Strategy Seven: Look for other organisations where parents would benefit from a Shine workshop

We approached the Chrysalis Foundation in Tokai, two community churches and two local schools in Khayelitsha about facilitating workshops to empower parents to change the way they approach reading in their homes and possibly look at starting their own reading clubs.

Reflection and lessons on improving strategic focus areas to improve workshop outcomes

Strategy One: The invitation needs to motivate and encourage parents to attend workshops

The Grade One workshops in Shine Schools were well attended with a total of 697 parents invited and 450 attending. We followed a slightly different approach at Observatory Junior School – parents had two opportunities to attend, with the Centre Manager following up and motivating parents who did not attend the first workshop. With the result, an estimated 70% of parents at Observatory came to a workshop. In future, we will give all parents a choice of dates to attend a workshop.

Parents seem willing to attend our workshops but there are factors that inhibit attendance, such as money for transportation. On one occasion we offered a transport subsidy. It was well received and we had a very good turnout with over eighty attending. 

Strategy Two: Parents need to feel at ease in the workshop and be part of the conversation

In the beginning, we had to ensure that parents sat in groups of two or four, as many were inclined to sit on their own and did not make eye contact before the start of the workshop. Some parents were very happy to report back to the large group and their wisdom and insights enabled us to learn from them. In general, we were pleased and encouraged to find that parents interacted easily and comfortably.

Strategy Three: Parents must leave with vital skills needed to support reading at home

Parents left the workshop with the key skills needed to support their child, most important of which was the realisation that they need to be more involved. Many parents voiced that they had not previously understood how important their role was. They also were more aware of the value and need for a governing body and encouraged to become involved in the management structure of the school. As one parents at the West Reach Assemblies of God Church Parent Workshop commented, “Children don’t have enough at school to support reading, we want to do work at home too!”

Strategy Four: Choosing the audience and timing of workshops

Initiating workshops for Grade One parents can prevent failure by young children to acquire basic skills in literacy. This failure is often accompanied by anxiety, fear of books, a drop in self-confidence and the beginning of the end for many children’s learning. We plan to offer these workshops to parents of children from one to nine years old.

Strategy Five: Ongoing communication with parents to encourage implementation at home of key tasks demonstrated in the workshop

Parents were sent supportive text messages to remind them of what we had learnt and practised in the workshops. It has been challenging to collate contact details for parents. However, we now have a database and we will continue to communicate with parents according to a structured plan. We will spend more time on building capacity to meet the needs of this strategy. 

Strategy Six: Encourage parents to share these ideas and skills and even start their own reading club

Although we have sowed the seeds, we have not yet seen any direct results from our workshop in this regard. We may need to promote this idea more strongly at the workshop and then follow up on any parents who express an interest in doing voluntary work in their community. 

Strategy Seven: Look for other organisations where parents would benefit from a Shine workshop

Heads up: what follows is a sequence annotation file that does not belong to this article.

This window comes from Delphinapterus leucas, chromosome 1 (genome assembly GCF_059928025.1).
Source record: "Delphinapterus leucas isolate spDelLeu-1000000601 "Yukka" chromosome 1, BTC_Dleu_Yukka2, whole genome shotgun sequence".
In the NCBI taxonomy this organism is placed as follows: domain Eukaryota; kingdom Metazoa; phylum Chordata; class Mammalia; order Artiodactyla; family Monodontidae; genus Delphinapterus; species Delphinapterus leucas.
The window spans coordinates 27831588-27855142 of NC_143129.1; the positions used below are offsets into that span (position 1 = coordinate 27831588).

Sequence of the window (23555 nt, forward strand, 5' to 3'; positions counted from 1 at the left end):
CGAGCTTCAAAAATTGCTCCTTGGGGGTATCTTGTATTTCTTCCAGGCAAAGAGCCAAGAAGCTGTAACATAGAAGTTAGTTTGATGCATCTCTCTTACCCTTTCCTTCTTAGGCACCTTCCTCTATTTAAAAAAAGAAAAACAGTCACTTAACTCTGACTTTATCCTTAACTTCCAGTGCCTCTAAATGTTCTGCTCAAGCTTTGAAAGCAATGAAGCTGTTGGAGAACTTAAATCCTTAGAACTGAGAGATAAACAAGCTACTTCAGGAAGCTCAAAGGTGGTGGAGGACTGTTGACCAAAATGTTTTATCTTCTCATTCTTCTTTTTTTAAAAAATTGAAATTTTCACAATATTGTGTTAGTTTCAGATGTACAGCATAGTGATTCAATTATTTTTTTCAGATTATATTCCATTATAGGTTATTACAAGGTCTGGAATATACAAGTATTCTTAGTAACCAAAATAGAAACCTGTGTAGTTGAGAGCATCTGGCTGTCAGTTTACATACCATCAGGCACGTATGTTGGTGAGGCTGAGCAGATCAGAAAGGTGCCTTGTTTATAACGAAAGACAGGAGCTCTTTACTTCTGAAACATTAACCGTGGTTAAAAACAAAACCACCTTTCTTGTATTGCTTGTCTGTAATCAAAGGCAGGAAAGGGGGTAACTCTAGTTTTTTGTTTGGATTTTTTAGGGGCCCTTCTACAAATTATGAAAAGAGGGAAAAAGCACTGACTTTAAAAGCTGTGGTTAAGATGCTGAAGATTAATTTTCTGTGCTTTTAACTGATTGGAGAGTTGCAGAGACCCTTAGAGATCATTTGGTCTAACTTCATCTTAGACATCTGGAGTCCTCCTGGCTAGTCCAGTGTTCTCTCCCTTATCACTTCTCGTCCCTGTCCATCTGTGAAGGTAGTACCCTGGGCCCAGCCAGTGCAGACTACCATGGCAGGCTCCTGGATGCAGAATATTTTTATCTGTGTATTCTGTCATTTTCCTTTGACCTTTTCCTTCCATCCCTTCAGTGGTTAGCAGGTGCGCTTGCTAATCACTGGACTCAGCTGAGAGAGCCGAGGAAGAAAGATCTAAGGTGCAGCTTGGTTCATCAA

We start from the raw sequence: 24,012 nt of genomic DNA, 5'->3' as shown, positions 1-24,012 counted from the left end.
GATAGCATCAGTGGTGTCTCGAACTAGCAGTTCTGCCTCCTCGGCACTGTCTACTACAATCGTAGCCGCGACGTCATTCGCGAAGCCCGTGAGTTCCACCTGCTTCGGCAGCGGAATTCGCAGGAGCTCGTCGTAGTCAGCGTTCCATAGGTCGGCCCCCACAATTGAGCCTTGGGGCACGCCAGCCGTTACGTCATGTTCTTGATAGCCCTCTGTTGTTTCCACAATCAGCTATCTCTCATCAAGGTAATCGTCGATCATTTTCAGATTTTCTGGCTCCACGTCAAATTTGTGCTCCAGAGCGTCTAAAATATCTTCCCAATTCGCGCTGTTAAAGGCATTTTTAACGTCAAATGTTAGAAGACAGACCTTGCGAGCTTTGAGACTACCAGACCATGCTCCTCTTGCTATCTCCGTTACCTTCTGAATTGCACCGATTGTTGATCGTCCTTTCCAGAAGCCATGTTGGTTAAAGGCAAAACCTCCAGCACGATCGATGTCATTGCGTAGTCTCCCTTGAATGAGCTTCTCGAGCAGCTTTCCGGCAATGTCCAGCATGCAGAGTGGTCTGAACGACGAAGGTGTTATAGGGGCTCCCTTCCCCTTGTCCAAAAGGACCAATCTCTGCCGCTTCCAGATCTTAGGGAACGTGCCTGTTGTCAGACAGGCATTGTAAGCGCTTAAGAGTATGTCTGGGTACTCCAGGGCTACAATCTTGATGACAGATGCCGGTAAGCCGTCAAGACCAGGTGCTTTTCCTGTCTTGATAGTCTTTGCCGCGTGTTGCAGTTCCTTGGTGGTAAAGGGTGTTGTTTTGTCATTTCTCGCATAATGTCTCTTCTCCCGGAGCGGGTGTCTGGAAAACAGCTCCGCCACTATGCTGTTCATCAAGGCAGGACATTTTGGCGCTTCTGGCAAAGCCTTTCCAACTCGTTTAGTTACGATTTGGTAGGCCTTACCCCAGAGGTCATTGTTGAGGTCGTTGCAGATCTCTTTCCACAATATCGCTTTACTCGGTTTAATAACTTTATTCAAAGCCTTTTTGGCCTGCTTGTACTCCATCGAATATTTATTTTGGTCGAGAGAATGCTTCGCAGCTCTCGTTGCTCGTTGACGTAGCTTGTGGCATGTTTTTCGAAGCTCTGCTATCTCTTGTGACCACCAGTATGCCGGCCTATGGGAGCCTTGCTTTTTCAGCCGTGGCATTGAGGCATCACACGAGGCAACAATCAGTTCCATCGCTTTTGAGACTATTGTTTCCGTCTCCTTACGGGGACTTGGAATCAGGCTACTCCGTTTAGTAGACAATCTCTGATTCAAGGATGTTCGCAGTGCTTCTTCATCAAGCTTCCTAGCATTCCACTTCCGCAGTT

The workshop at West Reach Assemblies of God Church was also different, as the 40 participants knew each other, which made discussion interactive and engaging. People seemed extremely interested in the skills that we were providing and a few members expressed intent to set up their own reading clubs. Now the challenge lies in keeping communication open and supporting this church in their literacy endeavours. We feel strongly that faith-based organisations are well placed to set up reading clubs for the children in their congregation. However, this is still a pilot project and we will be able to report back on it early next year.

The workshop at the Chrysalis Academy was quite intimidating as the audience was made up of 180 young men! We piloted a full-day workshop with opportunity for reflection and art exercises to drive points and issues home. We felt that we had certainly opened their eyes about the importance of parental/adult support and many were also able to understand why their own reading journey had failed. It was a very emotive workshop as we witnessed first-hand how the potential of many of these young men had been dashed by early failure at school. 

In October we will be hosting workshops at schools in Khayelitsha with the aim of launching reading clubs at these schools.

Way forward: Building on gains achieved to date

Overall the workshops have been successful, as we have been able to create a team of dedicated and diverse consultants, who make these workshops as interactive as possible. Our facilitators included our Centre Managers, which meant that we had an average of seven facilitators who could join in the small group discussions and help to ensure that questions were well answered. Teachers who attended these workshops were impressed by the attendance and the responses of the parents. They realised they had made assumptions that, in most cases, were incorrect. They also realised the need of parents for more information, the concern for their children and the parents’ desire to support them. 

Each workshop has been a learning curve and we are challenged by the needs identified by parents. However, we are committed to finding ways to inspire and motivate parents to support their children’s literacy. Just one workshop has already assisted a number of parents in setting goals and enabled us to initiate a conversation with them.

Our mission now is to reach more parents, to use technology to continue communicating with them, so that together we can achieve our vision: a nation of readers. 


South African Department of Education. 2011. Statement on the release of the Annual National Assessments Results for 2011 by Mrs Angie Motshekga, Minister of Basic Education, Union Buildings. Available at: 

Spaull.N. 2012. Education in SA: A tale of two systems. Available at: 

Western Cape Department of Education. 2012. Minister Grant announces 2011 Literacy and Numeracy results: Statement by Minister Donald Grant, Minister of Education, Western Cape. Available at :

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In Short

In this practical and useful learning brief you can learn about simple yet effective strategies to empower and equip parents with the skills to improve their children’s literacy development.  Although this is specifically about encouraging literacy development, this brief offers good advice to any organisation that needs to have sessions with parents or elders to support the development of children.